Pennsylvania State Capitol. Pennsylvania State Capitol. Photo credit: Zack Frank/Shutterstock.com

Rep. Bryan Barbin, D-Cambria, is set to introduce the Senior Safety Act, legislation that would provide administrative and civil liability to banks and individuals that work for banks that delay financial transactions when seniors are suspected victims of financial exploitation.

Seniors are defined as anyone 60 years old or older in the proposed amendment to Title 23 of the Pennsylvania Consolidated Statutes.

If a bank or bank employee “reasonably believes” that financial exploitation has occurred, is occurring or may have been attempted they can notify the Pennsylvania Department of Aging or the Pennsylvania Banking and Securities Commission. If that bank entity or bank employee makes a disclosure of the possible exploitation in “good faith” and with “reasonable care,” they would have immunity from administrative or civil liability that may arise from the disclosure.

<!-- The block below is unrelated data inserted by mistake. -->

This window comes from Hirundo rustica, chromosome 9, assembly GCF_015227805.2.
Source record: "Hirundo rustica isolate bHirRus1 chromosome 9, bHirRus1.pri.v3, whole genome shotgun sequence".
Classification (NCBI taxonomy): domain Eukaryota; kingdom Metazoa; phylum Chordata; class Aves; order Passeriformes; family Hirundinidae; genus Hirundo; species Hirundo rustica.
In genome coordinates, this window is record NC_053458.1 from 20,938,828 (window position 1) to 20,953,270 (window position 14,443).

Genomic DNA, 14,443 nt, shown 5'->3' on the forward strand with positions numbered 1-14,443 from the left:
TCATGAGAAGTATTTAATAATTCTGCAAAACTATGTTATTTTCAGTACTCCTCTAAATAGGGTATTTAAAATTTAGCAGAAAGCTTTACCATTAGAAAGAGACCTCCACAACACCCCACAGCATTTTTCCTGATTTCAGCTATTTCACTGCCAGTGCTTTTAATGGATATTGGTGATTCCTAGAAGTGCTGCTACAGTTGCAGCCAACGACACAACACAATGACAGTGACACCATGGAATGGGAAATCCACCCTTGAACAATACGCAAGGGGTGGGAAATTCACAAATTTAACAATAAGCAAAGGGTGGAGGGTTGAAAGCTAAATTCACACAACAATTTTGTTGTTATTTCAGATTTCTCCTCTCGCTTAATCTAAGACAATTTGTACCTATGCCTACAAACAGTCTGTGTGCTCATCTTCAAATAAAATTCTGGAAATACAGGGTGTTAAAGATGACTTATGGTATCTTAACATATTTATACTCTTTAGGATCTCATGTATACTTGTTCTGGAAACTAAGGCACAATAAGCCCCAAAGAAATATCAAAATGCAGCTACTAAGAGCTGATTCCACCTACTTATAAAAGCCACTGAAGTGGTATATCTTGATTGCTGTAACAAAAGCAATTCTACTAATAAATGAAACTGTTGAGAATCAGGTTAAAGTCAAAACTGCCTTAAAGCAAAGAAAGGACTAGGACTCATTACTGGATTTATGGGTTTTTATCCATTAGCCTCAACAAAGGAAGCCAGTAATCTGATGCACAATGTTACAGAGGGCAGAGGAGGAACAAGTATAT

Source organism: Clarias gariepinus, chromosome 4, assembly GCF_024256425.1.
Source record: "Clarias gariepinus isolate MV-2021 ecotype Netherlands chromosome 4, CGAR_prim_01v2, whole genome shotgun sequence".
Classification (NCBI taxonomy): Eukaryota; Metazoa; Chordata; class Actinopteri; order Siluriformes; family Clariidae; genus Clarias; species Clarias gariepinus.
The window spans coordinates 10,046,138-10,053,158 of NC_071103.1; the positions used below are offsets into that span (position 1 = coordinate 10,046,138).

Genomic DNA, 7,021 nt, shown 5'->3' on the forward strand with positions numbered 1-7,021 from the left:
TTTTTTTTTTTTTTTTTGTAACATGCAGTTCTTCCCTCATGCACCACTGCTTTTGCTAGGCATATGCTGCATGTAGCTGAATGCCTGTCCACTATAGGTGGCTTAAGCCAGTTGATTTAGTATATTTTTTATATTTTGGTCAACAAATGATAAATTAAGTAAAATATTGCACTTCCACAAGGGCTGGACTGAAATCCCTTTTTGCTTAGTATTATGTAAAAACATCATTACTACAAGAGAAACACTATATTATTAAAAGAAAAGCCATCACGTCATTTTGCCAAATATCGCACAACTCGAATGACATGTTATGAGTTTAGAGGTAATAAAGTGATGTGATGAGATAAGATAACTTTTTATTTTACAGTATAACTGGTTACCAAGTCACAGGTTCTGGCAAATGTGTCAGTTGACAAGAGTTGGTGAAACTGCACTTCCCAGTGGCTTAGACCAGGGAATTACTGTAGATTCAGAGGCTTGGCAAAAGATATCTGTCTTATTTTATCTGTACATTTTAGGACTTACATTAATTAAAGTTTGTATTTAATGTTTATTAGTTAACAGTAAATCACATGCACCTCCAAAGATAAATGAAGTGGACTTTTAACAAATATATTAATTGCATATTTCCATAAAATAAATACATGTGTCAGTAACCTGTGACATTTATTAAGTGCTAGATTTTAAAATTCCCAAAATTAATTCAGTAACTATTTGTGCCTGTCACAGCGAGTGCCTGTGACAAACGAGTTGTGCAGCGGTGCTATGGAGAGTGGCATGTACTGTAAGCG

The entity or employee may also notify a third party previously designated by the senior citizen if a financial exploitation is suspected. Disclosure to a third party in that matter would also be provided immunity.

The proposed amendment also allows banks to delay disbursement of funds from an account if the bank reasonably believes, after initiating an internal review of the transaction, that the disbursement may result in financial exploitation of a senior citizen. In no more than two business days the bank must provide written notice and the reasoning for the delay in disbursing funds to the parties authorized to use the account, unless a party is suspected of or had attempted financial exploitation of the senior citizen account holder. The bank must also notify the state Department of Aging and the Banking and Securities Commission of the delay in providing transactions, in two business days as well.

The delay expires 15 business days after the original date of the delay or after the bank has determined the transaction would not result in financial exploitation, whichever is earlier. However, the state commission can extend the delay but no later than 25 business days after the original delay.

— Victoria Hudgins, of the Law Weekly  •